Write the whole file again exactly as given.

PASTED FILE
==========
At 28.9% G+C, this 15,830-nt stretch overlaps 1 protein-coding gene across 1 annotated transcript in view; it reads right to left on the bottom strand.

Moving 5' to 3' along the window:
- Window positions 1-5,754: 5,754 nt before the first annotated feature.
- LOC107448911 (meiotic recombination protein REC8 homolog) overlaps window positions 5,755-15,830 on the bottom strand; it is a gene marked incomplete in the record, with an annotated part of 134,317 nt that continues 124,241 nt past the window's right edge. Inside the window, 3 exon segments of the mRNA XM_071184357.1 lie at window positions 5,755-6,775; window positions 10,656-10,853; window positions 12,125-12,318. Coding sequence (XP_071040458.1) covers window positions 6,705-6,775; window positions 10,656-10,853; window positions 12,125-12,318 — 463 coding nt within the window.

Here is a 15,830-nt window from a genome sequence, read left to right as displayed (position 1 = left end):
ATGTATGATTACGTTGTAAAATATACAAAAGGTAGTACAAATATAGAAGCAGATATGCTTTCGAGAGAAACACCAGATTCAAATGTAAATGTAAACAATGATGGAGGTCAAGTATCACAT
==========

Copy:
At 28.9% G+C, this 15,830-nt stretch overlaps 1 protein-coding gene across 1 annotated transcript in view; it reads right to left on the bottom strand.

Moving 5' to 3' along the window:
- Window positions 1-5,754: 5,754 nt before the first annotated feature.
- LOC107448911 (meiotic recombination protein REC8 homolog) overlaps window positions 5,755-15,830 on the bottom strand; it is a gene marked incomplete in the record, with an annotated part of 134,317 nt that continues 124,241 nt past the window's right edge. Inside the window, 3 exon segments of the mRNA XM_071184357.1 lie at window positions 5,755-6,775; window positions 10,656-10,853; window positions 12,125-12,318. Coding sequence (XP_071040458.1) covers window positions 6,705-6,775; window positions 10,656-10,853; window positions 12,125-12,318 — 463 coding nt within the window.

Here is a 15,830-nt window from a genome sequence, read left to right as displayed (position 1 = left end):
ATGTATGATTACGTTGTAAAATATACAAAAGGTAGTACAAATATAGAAGCAGATATGCTTTCGAGAGAAACACCAGATTCAAATGTAAATGTAAACAATGATGGAGGTCAAGTATCACAT